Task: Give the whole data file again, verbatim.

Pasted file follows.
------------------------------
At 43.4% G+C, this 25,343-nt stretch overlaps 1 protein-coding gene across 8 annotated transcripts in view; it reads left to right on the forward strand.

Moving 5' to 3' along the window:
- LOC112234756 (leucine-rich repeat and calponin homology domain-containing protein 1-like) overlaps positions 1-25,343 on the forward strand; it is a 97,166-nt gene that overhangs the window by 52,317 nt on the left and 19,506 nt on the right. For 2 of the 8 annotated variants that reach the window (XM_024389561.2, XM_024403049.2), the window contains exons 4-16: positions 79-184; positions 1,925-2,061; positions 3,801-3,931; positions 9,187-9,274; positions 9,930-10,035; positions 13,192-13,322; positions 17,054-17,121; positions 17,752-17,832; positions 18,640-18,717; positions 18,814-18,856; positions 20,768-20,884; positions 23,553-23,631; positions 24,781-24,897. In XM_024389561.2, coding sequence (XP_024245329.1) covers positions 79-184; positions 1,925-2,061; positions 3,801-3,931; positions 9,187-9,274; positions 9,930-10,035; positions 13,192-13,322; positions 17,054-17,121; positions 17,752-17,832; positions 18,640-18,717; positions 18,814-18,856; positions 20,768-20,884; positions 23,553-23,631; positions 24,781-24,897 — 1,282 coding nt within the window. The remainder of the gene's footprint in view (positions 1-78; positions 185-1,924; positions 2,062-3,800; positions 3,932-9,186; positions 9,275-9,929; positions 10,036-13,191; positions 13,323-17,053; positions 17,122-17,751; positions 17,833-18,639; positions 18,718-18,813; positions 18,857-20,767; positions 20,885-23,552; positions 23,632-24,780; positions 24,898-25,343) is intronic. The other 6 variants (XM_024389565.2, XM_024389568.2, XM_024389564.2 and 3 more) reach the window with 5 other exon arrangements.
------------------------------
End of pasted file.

At 43.4% G+C, this 25,343-nt stretch overlaps 1 protein-coding gene across 8 annotated transcripts in view; it reads left to right on the forward strand.

Moving 5' to 3' along the window:
- LOC112234756 (leucine-rich repeat and calponin homology domain-containing protein 1-like) overlaps positions 1-25,343 on the forward strand; it is a 97,166-nt gene that overhangs the window by 52,317 nt on the left and 19,506 nt on the right. For 2 of the 8 annotated variants that reach the window (XM_024389561.2, XM_024403049.2), the window contains exons 4-16: positions 79-184; positions 1,925-2,061; positions 3,801-3,931; positions 9,187-9,274; positions 9,930-10,035; positions 13,192-13,322; positions 17,054-17,121; positions 17,752-17,832; positions 18,640-18,717; positions 18,814-18,856; positions 20,768-20,884; positions 23,553-23,631; positions 24,781-24,897. In XM_024389561.2, coding sequence (XP_024245329.1) covers positions 79-184; positions 1,925-2,061; positions 3,801-3,931; positions 9,187-9,274; positions 9,930-10,035; positions 13,192-13,322; positions 17,054-17,121; positions 17,752-17,832; positions 18,640-18,717; positions 18,814-18,856; positions 20,768-20,884; positions 23,553-23,631; positions 24,781-24,897 — 1,282 coding nt within the window. The remainder of the gene's footprint in view (positions 1-78; positions 185-1,924; positions 2,062-3,800; positions 3,932-9,186; positions 9,275-9,929; positions 10,036-13,191; positions 13,323-17,053; positions 17,122-17,751; positions 17,833-18,639; positions 18,718-18,813; positions 18,857-20,767; positions 20,885-23,552; positions 23,632-24,780; positions 24,898-25,343) is intronic. The other 6 variants (XM_024389565.2, XM_024389568.2, XM_024389564.2 and 3 more) reach the window with 5 other exon arrangements.